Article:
Another Kickstarter, another opportunity for people to get mad at delayed and poorly functioning (if delivered at all) gadgets. This project aims to make airless tires for bikes and scooters using nitinol, and despite the company’s failed attempt at pedaling their wares on Shark Tank last year, the campaign has already more than quadrupled its funding goal.
The real star of the show here is NiTinol, a shape metal alloy composed of nickel and titanium. We should soon see a real commercial application of this miracle metal, and not long after we’ll see what happens when the rubber meets the road on these airless tires and their long-term performance. It’s not accurate to say they don’t use rubber; they just use LESS, because they’re still treaded, albeit with a layer that is adhered to the metal coil, and you don’t need tubes, either. The tread will still wear down and needs to be replaced occasionally for the lifetime of the tire, but the real advantage is never having a flat tire again. Considering how inconvenient flats are and the number of meetings I’ve been late commuting to because of an unplanned rapid deflation, these tires might be worth it. If you’re wondering why they’re so expensive, some napkin calculations of the nitinol coil have somewhere between 100 ft – 200 ft of wire per wheel, and at $1-2/ft, the raw materials alone before assembly make it an expensive piece of kit.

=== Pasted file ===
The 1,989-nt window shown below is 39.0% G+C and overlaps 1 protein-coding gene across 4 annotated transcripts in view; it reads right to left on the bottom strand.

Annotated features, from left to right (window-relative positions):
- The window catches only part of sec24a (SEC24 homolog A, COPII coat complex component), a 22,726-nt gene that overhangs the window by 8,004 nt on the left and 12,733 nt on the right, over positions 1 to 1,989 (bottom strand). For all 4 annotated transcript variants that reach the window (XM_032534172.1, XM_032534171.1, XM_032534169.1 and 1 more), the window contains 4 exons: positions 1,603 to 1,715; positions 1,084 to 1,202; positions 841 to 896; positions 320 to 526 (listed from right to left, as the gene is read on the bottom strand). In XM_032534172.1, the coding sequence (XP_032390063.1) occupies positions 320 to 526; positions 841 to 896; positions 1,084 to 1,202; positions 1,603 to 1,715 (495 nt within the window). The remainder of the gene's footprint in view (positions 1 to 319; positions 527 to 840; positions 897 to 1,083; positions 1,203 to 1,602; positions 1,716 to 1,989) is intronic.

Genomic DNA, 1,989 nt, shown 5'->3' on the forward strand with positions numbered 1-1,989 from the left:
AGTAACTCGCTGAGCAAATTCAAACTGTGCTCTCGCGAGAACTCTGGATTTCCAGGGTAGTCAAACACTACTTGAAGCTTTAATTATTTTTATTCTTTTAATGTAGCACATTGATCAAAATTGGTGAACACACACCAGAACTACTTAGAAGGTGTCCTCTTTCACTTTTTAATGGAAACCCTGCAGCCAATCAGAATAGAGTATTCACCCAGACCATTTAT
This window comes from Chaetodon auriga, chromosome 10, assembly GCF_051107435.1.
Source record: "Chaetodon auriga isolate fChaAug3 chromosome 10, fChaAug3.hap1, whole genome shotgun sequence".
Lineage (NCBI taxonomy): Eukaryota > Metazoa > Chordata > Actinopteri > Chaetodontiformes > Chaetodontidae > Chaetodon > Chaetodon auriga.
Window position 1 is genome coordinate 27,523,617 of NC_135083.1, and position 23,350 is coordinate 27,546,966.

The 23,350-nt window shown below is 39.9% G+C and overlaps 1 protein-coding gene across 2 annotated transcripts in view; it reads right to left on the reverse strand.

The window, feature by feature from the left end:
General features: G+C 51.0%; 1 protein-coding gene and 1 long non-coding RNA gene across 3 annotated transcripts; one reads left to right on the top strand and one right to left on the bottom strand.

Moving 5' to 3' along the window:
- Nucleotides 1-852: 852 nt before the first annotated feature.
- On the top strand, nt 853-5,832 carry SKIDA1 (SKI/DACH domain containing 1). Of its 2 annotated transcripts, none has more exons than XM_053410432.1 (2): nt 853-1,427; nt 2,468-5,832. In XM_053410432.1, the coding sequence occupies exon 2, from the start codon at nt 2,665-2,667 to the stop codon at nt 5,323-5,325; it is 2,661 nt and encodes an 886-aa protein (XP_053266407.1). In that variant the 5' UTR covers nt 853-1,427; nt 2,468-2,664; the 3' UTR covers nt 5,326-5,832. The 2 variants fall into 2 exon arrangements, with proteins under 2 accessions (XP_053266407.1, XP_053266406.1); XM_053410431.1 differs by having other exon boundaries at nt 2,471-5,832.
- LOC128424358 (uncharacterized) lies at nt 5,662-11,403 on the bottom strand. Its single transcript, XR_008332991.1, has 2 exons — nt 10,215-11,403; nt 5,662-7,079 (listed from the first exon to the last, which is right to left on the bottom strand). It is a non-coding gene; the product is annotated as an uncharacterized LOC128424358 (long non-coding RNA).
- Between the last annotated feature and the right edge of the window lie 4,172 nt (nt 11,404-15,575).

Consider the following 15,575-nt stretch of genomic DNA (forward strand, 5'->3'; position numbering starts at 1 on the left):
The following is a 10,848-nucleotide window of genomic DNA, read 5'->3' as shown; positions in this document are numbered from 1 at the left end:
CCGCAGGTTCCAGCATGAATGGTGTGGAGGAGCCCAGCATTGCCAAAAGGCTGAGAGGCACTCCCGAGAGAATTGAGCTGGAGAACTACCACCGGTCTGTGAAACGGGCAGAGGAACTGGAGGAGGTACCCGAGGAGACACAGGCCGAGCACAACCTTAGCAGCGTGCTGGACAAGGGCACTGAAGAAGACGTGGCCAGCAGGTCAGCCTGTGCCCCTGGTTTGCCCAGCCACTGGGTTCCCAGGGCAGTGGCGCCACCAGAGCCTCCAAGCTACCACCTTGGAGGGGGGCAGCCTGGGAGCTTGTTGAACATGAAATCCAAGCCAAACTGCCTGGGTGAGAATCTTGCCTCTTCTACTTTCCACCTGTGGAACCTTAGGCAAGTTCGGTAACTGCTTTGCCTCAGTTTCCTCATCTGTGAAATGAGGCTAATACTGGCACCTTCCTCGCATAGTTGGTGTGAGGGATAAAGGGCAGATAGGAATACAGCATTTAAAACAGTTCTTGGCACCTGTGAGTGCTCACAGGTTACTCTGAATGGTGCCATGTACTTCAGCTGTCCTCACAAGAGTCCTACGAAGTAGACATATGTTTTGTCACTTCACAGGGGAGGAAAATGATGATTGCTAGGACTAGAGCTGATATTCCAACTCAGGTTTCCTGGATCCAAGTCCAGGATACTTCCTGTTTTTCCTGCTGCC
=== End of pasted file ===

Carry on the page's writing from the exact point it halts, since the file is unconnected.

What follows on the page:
So what’s so cool about nitinol that it’s worth playing with, and what does it do that spring steel or stainless steel can’t? Well, you can soak it in acid for a year, and it will continue unaffected. It has excellent bio-compatibility, so you can put it in someone’s arteries as a stent, and it will go through tens of millions of cycles without cracking. It’s 10 times better at recovery and lighter, and it’s not magnetic, which can be useful. The memory capability is handy, too, because it means you can rapidly prototype springs, then heat and quench them to set their memory and easily adjust them.
Admittedly, I don’t have a use for it right now. But just like the coils of nichrome and piano wire waiting anxiously in my bins for their opportunity to shine, nitinol is screaming for a fun use.